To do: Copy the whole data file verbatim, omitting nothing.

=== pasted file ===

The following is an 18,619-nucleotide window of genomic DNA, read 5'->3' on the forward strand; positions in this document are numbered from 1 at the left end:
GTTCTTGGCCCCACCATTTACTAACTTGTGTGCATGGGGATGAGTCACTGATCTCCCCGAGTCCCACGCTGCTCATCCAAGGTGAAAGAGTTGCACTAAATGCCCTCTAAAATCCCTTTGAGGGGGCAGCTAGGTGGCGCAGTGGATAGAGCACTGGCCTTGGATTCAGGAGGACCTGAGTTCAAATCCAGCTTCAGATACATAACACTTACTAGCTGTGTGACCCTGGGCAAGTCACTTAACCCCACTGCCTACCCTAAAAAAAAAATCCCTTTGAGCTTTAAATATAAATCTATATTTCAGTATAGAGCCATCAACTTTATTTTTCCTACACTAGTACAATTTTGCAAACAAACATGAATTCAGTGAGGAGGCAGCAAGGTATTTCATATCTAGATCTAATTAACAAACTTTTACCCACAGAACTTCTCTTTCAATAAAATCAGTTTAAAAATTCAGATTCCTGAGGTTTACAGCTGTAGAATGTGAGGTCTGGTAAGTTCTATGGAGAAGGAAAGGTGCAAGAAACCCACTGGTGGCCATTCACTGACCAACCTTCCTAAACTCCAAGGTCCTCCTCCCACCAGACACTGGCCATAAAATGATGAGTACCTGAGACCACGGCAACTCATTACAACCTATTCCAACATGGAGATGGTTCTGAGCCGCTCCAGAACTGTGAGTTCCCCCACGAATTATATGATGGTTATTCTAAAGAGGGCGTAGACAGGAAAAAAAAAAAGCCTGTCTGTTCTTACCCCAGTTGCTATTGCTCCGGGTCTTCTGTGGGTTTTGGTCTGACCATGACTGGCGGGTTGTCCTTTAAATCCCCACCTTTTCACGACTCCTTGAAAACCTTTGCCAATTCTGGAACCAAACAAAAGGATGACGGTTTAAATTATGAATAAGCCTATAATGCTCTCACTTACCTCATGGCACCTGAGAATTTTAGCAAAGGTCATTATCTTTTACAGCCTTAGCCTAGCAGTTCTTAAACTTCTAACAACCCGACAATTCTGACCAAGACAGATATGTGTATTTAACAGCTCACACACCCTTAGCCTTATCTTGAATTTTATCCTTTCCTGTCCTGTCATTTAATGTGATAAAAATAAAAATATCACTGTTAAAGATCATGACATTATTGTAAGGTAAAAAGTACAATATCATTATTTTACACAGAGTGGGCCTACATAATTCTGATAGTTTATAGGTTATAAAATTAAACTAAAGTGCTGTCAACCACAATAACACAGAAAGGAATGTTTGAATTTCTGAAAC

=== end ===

The following is an 18,619-nucleotide window of genomic DNA, read 5'->3' on the forward strand; positions in this document are numbered from 1 at the left end:
GTTCTTGGCCCCACCATTTACTAACTTGTGTGCATGGGGATGAGTCACTGATCTCCCCGAGTCCCACGCTGCTCATCCAAGGTGAAAGAGTTGCACTAAATGCCCTCTAAAATCCCTTTGAGGGGGCAGCTAGGTGGCGCAGTGGATAGAGCACTGGCCTTGGATTCAGGAGGACCTGAGTTCAAATCCAGCTTCAGATACATAACACTTACTAGCTGTGTGACCCTGGGCAAGTCACTTAACCCCACTGCCTACCCTAAAAAAAAAATCCCTTTGAGCTTTAAATATAAATCTATATTTCAGTATAGAGCCATCAACTTTATTTTTCCTACACTAGTACAATTTTGCAAACAAACATGAATTCAGTGAGGAGGCAGCAAGGTATTTCATATCTAGATCTAATTAACAAACTTTTACCCACAGAACTTCTCTTTCAATAAAATCAGTTTAAAAATTCAGATTCCTGAGGTTTACAGCTGTAGAATGTGAGGTCTGGTAAGTTCTATGGAGAAGGAAAGGTGCAAGAAACCCACTGGTGGCCATTCACTGACCAACCTTCCTAAACTCCAAGGTCCTCCTCCCACCAGACACTGGCCATAAAATGATGAGTACCTGAGACCACGGCAACTCATTACAACCTATTCCAACATGGAGATGGTTCTGAGCCGCTCCAGAACTGTGAGTTCCCCCACGAATTATATGATGGTTATTCTAAAGAGGGCGTAGACAGGAAAAAAAAAAAGCCTGTCTGTTCTTACCCCAGTTGCTATTGCTCCGGGTCTTCTGTGGGTTTTGGTCTGACCATGACTGGCGGGTTGTCCTTTAAATCCCCACCTTTTCACGACTCCTTGAAAACCTTTGCCAATTCTGGAACCAAACAAAAGGATGACGGTTTAAATTATGAATAAGCCTATAATGCTCTCACTTACCTCATGGCACCTGAGAATTTTAGCAAAGGTCATTATCTTTTACAGCCTTAGCCTAGCAGTTCTTAAACTTCTAACAACCCGACAATTCTGACCAAGACAGATATGTGTATTTAACAGCTCACACACCCTTAGCCTTATCTTGAATTTTATCCTTTCCTGTCCTGTCATTTAATGTGATAAAAATAAAAATATCACTGTTAAAGATCATGACATTATTGTAAGGTAAAAAGTACAATATCATTATTTTACACAGAGTGGGCCTACATAATTCTGATAGTTTATAGGTTATAAAATTAAACTAAAGTGCTGTCAACCACAATAACACAGAAAGGAATGTTTGAATTTCTGAAAC